Abidjan/Brazzaville – Cote d’Ivoire has launched Ebola vaccination of high-risk populations, including health workers and first responders in Abidjan, where an Ebola outbreak was declared on 14 August.
The country was able to swiftly begin the vaccination on 16 August with the rVSV-ZEBOV Ebola vaccine manufactured by Merck as the vaccine doses that the World Health Organization (WHO) helped secure to fight a four-month long outbreak in Guinea were sent quickly by Guinea to Cote d’Ivoire.
The vaccine deployment from Guinea included 2000 doses from Merck that are being used under the “ring strategy” where people who have come into contact with a confirmed Ebola patient are given the vaccine, as well as first responders and health workers. In addition, Guinea sent around 3000 vaccine doses manufactured by Johnson & Johnson which are to be used to boost the vaccination in areas not experiencing active transmission.
Guinea has also deployed five vaccination experts and provided monoclonal antibody treatments to Cote d’Ivoire, which declared an outbreak after confirming the Ebola virus in a patient who travelled to Abidjan by road from Guinea. The patient is currently receiving treatment at a hospital in Abidjan. Effective early treatment, which currently exists, and supportive care can significantly improve chances of surviving Ebola.
“The Ebola vaccine is a critical tool in the fight against the virus and so it’s a top priority to move rapidly and start protecting people at high risk of the disease,” said Dr Matshidiso Moeti, WHO Regional Director for Africa. “The speed with which Cote d’Ivoire has ramped up vaccination is remarkable and shows that with effective sub-regional solidarity we can quickly take measures to extinguish lethal infections that can potentially flare up into large outbreaks.”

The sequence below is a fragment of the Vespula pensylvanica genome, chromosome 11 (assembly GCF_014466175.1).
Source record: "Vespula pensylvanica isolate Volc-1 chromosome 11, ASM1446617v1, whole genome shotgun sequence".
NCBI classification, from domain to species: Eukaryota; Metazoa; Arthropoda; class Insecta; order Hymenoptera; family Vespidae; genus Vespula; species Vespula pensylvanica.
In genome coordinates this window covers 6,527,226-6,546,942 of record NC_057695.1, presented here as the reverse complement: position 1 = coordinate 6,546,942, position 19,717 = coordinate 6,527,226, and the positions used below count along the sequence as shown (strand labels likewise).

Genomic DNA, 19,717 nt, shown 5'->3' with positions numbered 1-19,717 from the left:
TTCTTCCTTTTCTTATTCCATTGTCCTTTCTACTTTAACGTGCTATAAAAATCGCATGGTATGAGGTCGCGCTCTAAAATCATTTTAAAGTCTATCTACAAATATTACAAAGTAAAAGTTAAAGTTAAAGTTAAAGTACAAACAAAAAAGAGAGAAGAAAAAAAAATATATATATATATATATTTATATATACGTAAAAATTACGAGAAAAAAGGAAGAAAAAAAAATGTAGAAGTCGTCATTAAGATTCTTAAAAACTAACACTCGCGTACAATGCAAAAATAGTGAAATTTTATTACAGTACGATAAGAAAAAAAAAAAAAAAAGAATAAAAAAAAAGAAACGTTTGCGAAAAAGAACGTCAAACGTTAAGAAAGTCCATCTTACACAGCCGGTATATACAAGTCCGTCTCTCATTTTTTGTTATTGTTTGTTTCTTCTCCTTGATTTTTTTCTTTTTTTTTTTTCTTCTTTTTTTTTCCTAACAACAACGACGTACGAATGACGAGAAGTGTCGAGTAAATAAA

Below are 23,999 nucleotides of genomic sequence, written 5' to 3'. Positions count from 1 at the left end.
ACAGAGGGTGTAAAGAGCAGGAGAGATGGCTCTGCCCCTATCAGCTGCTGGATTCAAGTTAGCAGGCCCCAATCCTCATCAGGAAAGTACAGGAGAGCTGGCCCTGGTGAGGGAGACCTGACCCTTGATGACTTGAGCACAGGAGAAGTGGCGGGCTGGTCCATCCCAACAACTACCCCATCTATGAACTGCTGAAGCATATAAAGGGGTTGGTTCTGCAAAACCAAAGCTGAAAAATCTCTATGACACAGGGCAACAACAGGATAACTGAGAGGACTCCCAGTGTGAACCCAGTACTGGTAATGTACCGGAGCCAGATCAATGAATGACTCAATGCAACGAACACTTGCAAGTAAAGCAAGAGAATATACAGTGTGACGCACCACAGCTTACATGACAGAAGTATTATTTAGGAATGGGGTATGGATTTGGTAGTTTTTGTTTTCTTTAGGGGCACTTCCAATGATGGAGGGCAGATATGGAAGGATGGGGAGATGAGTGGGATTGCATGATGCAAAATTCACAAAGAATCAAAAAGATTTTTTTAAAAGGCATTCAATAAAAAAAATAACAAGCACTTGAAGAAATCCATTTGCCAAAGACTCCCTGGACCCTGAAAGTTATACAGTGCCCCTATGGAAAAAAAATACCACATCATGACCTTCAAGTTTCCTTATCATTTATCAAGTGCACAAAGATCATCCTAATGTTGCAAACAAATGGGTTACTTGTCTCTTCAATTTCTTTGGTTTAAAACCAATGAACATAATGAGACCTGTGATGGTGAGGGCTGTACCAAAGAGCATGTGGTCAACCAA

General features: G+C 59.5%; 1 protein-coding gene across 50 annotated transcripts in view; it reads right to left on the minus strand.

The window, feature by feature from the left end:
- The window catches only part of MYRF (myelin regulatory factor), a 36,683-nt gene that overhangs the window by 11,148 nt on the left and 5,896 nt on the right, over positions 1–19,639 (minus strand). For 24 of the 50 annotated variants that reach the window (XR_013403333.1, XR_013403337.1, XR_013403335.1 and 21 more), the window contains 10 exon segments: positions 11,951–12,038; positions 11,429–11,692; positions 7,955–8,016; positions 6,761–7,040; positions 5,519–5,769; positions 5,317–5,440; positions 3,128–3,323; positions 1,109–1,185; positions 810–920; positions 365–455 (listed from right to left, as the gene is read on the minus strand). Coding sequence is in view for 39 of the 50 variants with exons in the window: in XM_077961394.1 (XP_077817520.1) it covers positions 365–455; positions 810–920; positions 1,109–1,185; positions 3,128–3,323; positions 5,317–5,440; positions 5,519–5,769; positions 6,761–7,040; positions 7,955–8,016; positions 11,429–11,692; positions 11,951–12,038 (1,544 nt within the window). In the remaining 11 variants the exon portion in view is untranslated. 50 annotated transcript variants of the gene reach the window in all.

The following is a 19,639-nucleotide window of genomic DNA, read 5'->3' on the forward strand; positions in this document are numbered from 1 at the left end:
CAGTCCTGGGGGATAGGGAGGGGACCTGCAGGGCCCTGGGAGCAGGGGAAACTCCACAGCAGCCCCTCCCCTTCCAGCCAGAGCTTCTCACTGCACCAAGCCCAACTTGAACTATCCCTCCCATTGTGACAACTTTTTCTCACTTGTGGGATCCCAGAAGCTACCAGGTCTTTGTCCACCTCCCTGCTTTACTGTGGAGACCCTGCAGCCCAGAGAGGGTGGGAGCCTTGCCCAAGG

In addition to the confirmed case, one suspected case and nine contacts have been identified and are being monitored. No deaths have been reported. There is no indication yet that the current outbreak in Cote d’Ivoire is linked with the one that was in Guinea. Further analysis and genomic sequencing will help determine any connection.
To support Cote d’Ivoire’s efforts to control the outbreak, the first since 1994, WHO is deploying experts to join their country-based counterparts to help ramp up infection prevention and control, diagnostics, contact tracing, treatment, community mobilization and cross-border surveillance. The Organization is also assessing whether additional vaccines will be needed to curb the disease.
In Guinea, the health authorities are stepping up surveillance, carrying out further investigations, identifying contacts in readiness for vaccination and readying an Ebola treatment centre.
Since the Ebola outbreak was declared in Guinea earlier this year, WHO has been supporting six countries, including Cote d’Ivoire, to prepare for a potential outbreak. This included support in disease surveillance, screenings at border crossing points and in high-risk communities as well as setting up rapid response teams, improving testing and treatment capacity and reinforcing community outreach and collaboration.